Water Becoming Unaffordable in Orange County

The vicious cycle of annual OWASA residential rate increases many times the rate of inflation is rapidly making water unaffordable. These exorbitant increases are unwarranted, reflective of poor management decisions. OWASA has set-up a vicious cycle of rate increases leading to reduction of water usage, which leads to further rate increases, leading to further usage reduction, ad infinitum. This system is not sustainable.


In 2008, a rate increase of 17% was put in effect in response to reduced water usage due to restrictions and voluntary reductions because of drought. In the August 2008 OWASA newsletter, a commitment was made to “continue to aggressively pursue efficiency and savings opportunities as we adapt to our changing environment.” In 2009 a further 9.75% increase is being forced upon the public, not due to drought, but now supposedly due economic conditions. Water rates have increased by 27% over the past 2 years and OWASA predicts a further 19.5% increase for 2010 and 2011. By 2011 water rates will have increased by almost 50% in 4 years during a period of low inflation and slow growth. I do not see this as adaptation to a changing environment but simply continuing OWASA ‘business as usual” and passing the bill on to the consumer. This is an unjustifiable rate of increase and cannot be attributed to temporary drought conditions, a poor economic environment, or major capital expansion.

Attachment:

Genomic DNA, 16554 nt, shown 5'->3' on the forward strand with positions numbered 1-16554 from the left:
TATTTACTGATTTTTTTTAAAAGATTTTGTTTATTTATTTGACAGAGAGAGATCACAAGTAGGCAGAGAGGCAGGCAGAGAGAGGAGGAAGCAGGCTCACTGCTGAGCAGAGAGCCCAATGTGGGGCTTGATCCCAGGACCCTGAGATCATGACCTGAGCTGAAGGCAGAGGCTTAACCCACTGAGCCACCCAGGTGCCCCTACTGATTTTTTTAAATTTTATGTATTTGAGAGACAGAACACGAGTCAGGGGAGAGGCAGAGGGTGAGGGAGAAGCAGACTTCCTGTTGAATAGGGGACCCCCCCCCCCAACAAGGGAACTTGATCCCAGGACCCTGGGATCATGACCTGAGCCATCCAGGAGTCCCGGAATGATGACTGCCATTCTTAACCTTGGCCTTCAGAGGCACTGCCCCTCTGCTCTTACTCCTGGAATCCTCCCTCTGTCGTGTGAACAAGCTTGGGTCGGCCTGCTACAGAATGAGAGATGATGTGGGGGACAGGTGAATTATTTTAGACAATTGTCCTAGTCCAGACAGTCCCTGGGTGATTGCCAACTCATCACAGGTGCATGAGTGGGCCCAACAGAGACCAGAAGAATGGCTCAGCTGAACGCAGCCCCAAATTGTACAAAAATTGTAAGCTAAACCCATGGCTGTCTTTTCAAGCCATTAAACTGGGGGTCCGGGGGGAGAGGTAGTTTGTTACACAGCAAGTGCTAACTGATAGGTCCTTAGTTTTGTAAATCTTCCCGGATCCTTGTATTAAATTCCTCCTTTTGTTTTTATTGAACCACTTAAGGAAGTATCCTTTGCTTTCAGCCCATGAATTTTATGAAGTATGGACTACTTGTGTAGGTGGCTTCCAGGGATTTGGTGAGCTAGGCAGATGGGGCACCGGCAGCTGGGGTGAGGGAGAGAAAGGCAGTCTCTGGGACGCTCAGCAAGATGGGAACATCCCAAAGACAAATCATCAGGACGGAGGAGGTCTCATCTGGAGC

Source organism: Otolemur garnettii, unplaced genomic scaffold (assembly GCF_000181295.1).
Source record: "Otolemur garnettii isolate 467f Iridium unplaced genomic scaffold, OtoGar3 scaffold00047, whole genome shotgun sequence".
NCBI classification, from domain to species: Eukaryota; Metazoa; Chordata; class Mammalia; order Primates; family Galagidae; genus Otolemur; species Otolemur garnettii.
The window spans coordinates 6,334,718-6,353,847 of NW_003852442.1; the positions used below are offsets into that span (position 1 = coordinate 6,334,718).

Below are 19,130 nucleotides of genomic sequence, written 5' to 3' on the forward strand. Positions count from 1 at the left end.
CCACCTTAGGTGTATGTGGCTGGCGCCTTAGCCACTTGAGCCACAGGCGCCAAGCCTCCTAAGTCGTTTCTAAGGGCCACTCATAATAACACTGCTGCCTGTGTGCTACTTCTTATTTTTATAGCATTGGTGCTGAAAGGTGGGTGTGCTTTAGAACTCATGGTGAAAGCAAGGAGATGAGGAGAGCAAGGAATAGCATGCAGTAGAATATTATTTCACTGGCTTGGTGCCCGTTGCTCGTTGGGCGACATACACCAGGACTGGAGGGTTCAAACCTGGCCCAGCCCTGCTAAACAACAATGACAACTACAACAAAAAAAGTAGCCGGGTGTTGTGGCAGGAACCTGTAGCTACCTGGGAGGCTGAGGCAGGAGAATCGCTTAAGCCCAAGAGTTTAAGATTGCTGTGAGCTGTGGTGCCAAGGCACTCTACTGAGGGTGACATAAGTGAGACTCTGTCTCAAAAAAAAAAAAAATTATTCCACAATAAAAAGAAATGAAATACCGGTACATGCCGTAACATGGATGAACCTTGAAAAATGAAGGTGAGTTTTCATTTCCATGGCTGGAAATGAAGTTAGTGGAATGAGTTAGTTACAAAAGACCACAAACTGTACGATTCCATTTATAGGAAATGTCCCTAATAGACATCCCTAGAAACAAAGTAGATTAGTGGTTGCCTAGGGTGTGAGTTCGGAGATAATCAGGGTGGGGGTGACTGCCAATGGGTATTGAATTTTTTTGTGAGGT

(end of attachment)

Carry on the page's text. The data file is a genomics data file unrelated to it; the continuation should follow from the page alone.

The decisions made by OWASA management on past capital expenditures and inaccurate system utilization planning have placed the public in a very difficult situation. The residential customer is being asked to make-up for poor planning and the unwillingness by management to make hard decisions during trying economic times. OWASA does not appear to be making meaningful attempts to adjust its costs to the realities of reduced capacity utilization.  They have resisted necessary cut-backs in staffing and salaries, deferral or cancellation of non-vital capital expenditures, and other means for cost reduction.  


As a monopoly, OWASA is in a position of forcing rate increases upon its customer base without risk of customer defections. As residential consumers, our only option is to attempt to further reduce our usage of water as rates spiral upward. Of course, reduction in usage is rewarded with even higher rates for a lower level of service. The public cannot sustain continued annual rate increases averaging in double digits. This burden falls most heavily on residents of modest means and those on fixed incomes. I urge OWASA customers to voice their concern over this unsustainable situation by contacting OWASA, the Chapel Hill and Carrboro town councils, and the Orange County Board of Commissioners. It is in everyone’s best interest to keep our community affordable.


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